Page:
This new mechanic adds to your sense of progression by having more shields unlock throughout the game that are more durable, or work better against certain elemental attacks. However, similar to the Stamina Wheel, this is a system that’s only used in one small area of gameplay, making it seem almost trivial.
There isn’t really a consensus about if the durability mechanics in Breath of the Wild are an improvement or a misstep for the franchise, but one thing is for certain; Nintendo took it to the next level.
In BotW, your primary weapons take damage as well as your shields. Not only that, but your stuff breaks fast, and it breaks a lot. Nintendo tried to balance this out by making a very large selection of shields and weapons, meaning that it can almost be exciting to have an excuse to keep swapping out gear for something different. However, this comes dangerously close to trivialising the weapons and shields that you find, because whatever you’re holding now will break. It helps that so much of the equipment you find is very distinct, both mechanically and aesthetically, but only time will tell if this mechanic is used in future titles.
It just wouldn’t be a Zelda game without the key players. Link is back. Zelda is back. Ganon is back. Beedle is back. Even the Old Man is back! Starting the game in a cave, getting help from the Old Man, and being right next to the Temple of Time gives the game a good healthy shot of nostalgia right off the bat for those people familiar with the series.
Races from many different entries of the franchise are widely represented, including races not normally seen together. Koroks exist in the same world as Gorons, Rito in the same world as Zoras. Breath of the Wild’s expansive world is large enough to incorporate as much of the franchise’s lore as it would like, meaning that this game has the largest representation of Hyrulian Races in a Zelda game to date. While this may not affect gameplay much, if you’re a Zelda nerd like me, it’s pretty sweet.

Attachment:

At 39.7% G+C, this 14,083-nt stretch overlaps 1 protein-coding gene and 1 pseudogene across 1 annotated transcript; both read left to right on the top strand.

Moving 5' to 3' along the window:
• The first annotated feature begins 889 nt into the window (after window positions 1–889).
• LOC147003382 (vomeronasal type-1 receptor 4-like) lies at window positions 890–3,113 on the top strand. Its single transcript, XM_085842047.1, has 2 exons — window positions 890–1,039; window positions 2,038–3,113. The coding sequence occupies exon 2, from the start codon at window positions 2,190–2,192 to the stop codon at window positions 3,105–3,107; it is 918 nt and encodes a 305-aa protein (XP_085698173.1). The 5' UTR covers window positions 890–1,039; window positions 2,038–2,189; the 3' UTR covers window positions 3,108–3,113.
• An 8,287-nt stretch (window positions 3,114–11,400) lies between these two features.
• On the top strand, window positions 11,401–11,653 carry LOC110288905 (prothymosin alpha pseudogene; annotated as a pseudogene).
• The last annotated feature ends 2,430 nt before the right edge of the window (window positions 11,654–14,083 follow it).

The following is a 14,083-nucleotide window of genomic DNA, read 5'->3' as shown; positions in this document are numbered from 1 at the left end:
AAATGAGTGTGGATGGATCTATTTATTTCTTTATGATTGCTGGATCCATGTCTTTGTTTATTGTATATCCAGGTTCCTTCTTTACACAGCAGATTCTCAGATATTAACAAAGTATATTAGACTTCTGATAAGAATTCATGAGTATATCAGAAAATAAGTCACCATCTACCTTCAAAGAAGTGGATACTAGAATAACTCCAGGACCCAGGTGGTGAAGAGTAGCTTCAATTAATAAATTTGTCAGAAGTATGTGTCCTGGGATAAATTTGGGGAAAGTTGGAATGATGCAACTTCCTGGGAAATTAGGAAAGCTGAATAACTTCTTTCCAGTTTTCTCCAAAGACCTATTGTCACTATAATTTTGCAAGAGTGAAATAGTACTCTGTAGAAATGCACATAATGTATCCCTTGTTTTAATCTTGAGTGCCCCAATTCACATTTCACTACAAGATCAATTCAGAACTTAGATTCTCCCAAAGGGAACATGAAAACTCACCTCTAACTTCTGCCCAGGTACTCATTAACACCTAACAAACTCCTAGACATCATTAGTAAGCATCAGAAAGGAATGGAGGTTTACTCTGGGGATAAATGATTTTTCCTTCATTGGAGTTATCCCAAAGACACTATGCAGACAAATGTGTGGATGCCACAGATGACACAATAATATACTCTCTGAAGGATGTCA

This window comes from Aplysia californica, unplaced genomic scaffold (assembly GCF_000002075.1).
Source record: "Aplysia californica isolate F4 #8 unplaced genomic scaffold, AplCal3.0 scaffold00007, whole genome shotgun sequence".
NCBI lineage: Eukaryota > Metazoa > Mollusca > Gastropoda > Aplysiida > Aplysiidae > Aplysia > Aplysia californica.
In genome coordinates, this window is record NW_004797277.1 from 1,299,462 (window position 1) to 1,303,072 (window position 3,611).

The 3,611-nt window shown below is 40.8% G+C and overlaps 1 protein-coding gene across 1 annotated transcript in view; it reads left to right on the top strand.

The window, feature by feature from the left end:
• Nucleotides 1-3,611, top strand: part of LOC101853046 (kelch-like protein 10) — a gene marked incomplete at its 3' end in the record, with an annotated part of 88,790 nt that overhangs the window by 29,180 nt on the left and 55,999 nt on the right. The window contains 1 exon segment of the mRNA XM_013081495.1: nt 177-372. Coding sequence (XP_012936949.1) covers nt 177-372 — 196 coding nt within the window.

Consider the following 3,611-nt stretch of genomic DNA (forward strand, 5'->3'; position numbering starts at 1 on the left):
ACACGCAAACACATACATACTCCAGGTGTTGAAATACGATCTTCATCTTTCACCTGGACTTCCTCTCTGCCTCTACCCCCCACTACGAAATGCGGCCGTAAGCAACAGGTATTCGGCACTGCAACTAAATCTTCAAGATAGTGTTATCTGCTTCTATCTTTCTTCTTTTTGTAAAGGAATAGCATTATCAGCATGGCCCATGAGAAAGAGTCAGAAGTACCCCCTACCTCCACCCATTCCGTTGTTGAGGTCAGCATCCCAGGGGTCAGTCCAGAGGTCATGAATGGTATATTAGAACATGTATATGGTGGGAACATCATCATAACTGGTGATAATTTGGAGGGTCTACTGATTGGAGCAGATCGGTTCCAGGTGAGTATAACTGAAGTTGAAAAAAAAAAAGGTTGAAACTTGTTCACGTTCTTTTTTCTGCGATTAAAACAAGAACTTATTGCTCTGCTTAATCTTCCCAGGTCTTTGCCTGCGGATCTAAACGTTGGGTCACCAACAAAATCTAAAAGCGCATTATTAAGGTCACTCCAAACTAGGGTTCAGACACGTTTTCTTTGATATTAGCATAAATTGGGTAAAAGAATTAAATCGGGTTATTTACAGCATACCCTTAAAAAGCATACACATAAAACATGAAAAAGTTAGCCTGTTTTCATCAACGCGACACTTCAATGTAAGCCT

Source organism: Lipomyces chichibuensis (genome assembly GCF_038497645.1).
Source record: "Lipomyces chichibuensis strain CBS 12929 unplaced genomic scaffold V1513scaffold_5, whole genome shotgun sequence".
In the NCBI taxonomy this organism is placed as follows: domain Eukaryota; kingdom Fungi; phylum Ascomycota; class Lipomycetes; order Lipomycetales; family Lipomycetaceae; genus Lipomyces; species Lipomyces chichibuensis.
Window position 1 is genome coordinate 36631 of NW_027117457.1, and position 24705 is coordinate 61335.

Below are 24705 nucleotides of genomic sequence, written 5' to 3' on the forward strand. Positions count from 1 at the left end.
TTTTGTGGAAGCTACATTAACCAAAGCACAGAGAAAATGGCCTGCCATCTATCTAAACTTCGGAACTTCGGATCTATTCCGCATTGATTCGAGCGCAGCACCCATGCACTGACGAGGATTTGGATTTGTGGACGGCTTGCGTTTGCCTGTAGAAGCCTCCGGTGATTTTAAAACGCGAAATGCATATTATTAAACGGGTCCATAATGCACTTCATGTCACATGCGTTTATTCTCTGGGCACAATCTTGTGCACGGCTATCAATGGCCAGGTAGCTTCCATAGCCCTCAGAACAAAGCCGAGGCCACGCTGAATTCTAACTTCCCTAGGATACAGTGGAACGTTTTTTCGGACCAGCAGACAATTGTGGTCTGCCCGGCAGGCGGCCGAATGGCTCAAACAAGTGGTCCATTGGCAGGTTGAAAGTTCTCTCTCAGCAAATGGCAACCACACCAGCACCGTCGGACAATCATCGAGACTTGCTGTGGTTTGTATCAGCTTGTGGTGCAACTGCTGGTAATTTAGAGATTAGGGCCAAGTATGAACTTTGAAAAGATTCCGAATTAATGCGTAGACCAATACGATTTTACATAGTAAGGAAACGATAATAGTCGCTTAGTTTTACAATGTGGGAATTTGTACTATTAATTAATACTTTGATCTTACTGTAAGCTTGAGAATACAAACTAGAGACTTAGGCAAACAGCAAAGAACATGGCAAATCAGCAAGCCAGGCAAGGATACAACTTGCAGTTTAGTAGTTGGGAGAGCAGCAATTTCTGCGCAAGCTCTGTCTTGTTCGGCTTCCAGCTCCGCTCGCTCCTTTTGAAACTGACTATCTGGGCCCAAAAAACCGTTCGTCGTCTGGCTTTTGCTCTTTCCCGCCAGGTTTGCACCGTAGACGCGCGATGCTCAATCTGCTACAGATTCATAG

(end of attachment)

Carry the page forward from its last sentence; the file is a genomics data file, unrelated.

There’s also some neat easter eggs throughout the world, such as the ruined Lon Lon Ranch mirroring the Lon Lon Ranch of Ocarina of Time fame, or the Tingle Islands on the Eastern edge of the world.
Zelda joined the resource harvesting craze begun by Minecraft with Skyward Sword. You would find some resources during your travels, local to the area you were in, and you would also collect them from defeated foes. These trinkets and knick-knacks were used to upgrade your items at the Gear Shop in the Skyloft Bazaar. As well as resources, you could use bugs that you collected to upgrade any potions that you bought. As most of these items were found in specific areas in a relatively linear game, if you were thorough in each area then you would almost always have enough resources to upgrade everything that was available to you at that point in the story.
In BotW, the sheer amount of ingredients and resources helps to mitigate the feeling that you’re always going to have what you need for the thing that you want as soon as it’s available. There are so many pieces of gear that can be upgraded, meaning the combinations of resources are so varied that it becomes a deliberate task to go find what you need. The same is true of recipes and food, as there are many different recipes that do many different things, meaning if you want the best food, you’re going to have to go out of your way to make it happen. This helps to give meaning to the places in the world, as well as providing players with things to do in the world outside of quest lines, which is important in a game as large as this one.
Nintendo’s treatment of this franchise has been seen as a re-invigoration for the series, prompting many to talk about the soft rebooting a franchise by directly referring to Breath of the Wild. We’ve seen this in critique of Mario Odyssey, with many describing that game as having received the Breath of the Wild treatment. Whether the Zelda franchise will receive a 2D installment, a direct BotW sequel or something else different entirely, Nintendo has redefined the series in a way that’s going to have everybody eagerly awaiting more news from the franchise for years to come.